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The Welsh Language in Patagonia
This article was originally written by Jeremy Wood to be serialised by 'Ninnau', the North American Welsh newspaper.
When the Mimosa dropped anchor in New Bay (close to where the town of Porth Madryn now lies) on July 26, 1865, the lingua franca of the 150 or so settlers on board was Welsh: pure, unadulterated Welsh, equal in origin from north and south, with no English pollutants. The same is true today. The language is still unsullied by English (although slightly tarnished by Spanish) and now spoken with accents more akin to Caernarfon than Caerfyrddin (towns in the north and south of Wales respectively, with similar sounding names, but with dramatically different Welsh).
In the intervening years, however, the language went through one crisis after another and, without the timely help from an unlikely source, South American Welsh could well have disappeared and joined Cornish and Manx in the roll-call of once common, but now almost deceased, Celtic tongues.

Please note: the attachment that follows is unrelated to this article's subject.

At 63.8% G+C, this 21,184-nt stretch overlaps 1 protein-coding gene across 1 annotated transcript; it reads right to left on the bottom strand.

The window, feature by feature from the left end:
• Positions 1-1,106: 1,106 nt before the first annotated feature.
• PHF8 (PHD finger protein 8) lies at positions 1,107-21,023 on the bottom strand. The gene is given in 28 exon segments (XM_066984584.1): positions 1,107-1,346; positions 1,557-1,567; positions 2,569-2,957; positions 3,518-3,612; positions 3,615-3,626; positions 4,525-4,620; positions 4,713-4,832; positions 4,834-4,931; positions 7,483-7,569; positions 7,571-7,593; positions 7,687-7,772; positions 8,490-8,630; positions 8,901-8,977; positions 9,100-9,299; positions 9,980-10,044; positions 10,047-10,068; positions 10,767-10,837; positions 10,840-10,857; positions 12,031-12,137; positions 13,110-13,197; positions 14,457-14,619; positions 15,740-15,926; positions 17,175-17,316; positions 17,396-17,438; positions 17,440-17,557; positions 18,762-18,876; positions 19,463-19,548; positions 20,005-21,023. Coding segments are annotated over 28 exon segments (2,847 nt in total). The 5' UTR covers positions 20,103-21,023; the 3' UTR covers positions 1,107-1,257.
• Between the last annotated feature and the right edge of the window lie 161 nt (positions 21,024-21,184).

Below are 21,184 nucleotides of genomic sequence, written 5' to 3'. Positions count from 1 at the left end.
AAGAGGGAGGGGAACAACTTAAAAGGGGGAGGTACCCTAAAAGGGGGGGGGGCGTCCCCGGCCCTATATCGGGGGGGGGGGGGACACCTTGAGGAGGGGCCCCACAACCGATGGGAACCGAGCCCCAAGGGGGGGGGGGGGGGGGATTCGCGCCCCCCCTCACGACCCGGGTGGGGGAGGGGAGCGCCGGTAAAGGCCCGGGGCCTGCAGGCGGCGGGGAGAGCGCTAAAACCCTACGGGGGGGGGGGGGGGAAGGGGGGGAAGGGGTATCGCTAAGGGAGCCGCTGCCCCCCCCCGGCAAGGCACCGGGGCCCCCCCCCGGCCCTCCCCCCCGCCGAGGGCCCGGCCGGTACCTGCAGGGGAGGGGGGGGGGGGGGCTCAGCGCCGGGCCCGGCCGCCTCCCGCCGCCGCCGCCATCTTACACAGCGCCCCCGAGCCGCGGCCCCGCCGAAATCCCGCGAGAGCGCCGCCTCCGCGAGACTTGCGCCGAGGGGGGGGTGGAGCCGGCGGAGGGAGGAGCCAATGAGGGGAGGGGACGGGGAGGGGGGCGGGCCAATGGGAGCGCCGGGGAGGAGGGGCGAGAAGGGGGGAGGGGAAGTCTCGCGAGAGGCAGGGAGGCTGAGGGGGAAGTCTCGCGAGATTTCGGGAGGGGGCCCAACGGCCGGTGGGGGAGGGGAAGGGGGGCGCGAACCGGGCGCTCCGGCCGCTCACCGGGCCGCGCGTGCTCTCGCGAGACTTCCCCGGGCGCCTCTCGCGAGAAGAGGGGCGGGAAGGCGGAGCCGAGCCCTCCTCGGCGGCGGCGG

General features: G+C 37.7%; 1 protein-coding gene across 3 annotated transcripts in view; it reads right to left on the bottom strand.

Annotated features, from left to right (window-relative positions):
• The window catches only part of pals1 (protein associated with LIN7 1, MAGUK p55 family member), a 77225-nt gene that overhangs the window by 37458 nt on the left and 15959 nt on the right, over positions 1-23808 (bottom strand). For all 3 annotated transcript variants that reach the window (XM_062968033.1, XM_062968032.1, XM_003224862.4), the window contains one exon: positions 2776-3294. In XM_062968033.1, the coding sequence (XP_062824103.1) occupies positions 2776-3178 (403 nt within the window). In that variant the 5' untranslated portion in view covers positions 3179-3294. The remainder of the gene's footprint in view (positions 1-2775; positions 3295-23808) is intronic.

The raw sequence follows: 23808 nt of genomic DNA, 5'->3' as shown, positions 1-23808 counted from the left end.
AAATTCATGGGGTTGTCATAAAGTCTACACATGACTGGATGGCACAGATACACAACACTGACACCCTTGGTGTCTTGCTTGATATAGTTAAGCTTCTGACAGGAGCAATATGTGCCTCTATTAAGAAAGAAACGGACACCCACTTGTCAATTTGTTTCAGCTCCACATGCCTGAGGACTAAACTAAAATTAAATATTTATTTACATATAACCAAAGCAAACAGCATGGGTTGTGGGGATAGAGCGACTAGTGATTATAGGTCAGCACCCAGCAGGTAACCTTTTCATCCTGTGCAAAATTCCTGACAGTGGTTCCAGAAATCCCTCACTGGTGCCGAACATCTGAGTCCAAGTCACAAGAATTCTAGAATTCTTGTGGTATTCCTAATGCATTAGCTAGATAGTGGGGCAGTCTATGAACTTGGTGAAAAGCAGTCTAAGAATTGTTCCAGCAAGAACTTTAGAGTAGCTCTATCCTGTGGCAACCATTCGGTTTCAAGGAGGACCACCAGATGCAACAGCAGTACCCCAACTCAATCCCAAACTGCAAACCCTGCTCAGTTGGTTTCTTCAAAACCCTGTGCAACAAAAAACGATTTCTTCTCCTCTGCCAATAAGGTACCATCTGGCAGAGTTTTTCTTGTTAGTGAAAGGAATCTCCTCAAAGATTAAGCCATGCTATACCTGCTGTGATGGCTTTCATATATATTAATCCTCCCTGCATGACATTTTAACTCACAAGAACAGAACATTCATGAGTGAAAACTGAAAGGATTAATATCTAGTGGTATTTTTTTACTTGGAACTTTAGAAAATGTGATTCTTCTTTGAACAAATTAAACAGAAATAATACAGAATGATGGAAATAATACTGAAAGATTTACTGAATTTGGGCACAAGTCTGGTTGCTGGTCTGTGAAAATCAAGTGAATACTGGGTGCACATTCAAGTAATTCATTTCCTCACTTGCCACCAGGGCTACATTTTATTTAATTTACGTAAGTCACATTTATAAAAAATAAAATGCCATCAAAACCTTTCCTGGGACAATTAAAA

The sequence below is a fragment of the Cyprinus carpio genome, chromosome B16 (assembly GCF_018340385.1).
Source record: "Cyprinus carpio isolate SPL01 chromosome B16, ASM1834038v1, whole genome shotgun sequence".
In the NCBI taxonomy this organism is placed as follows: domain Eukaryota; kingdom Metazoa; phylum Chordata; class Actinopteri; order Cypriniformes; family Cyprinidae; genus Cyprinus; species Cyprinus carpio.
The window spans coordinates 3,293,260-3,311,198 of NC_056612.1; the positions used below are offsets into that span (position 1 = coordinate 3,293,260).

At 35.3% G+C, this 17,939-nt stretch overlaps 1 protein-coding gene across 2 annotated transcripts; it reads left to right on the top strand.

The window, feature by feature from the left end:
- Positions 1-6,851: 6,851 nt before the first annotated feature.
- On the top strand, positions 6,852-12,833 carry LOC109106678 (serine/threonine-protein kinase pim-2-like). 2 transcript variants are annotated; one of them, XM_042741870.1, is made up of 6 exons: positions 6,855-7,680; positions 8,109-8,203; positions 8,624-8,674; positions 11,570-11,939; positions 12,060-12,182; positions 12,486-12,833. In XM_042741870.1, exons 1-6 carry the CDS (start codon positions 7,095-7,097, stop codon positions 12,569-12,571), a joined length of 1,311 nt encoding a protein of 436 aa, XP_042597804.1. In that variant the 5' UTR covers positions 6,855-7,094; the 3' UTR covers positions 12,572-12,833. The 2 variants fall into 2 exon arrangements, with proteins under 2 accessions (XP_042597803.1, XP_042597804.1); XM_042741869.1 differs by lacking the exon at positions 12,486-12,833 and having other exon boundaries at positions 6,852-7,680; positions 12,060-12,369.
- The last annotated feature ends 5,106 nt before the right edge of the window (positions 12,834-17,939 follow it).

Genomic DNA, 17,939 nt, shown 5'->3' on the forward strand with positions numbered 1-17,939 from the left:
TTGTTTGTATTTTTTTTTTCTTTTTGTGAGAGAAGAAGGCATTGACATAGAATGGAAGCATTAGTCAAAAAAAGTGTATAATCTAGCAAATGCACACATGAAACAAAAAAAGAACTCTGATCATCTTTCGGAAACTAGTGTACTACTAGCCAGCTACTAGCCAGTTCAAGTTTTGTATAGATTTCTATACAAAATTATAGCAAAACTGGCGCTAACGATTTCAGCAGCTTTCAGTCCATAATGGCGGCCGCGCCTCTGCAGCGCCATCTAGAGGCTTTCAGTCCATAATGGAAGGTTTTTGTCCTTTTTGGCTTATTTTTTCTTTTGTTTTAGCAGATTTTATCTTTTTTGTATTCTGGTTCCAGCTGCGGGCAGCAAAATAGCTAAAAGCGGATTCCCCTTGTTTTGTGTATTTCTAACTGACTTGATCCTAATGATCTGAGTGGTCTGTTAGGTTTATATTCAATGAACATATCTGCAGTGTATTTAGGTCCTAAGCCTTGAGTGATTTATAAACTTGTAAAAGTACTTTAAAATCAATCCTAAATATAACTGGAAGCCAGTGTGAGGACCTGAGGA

The Welsh had been invited by the Argentine Government to settle a land that few Europeans had ever seen and into which few Argentineans dared go for fear of being slaughtered by merciless natives. But they were there on their own. No one had ever settled in this remote place and it had only ever been visited by the odd passing ship, cattle hunters and nomadic Indians. With encouragement from the Argentine government who, at the time, had no desire to join the Welsh in such inhospitable regions, this band of colliers, labourers, clergymen and clerks organised their communities professionally, even to the extent of devising their own courts system. The construction of chapels, which doubled as schools, gave them the foundations, through religion and secular education, upon which their "New Wales" could be built. Those memories from Wales of religious suppression, language intolerance, absentee landlords and interference from politicians in remote capitals were to be a thing of the past.
Or so they thought.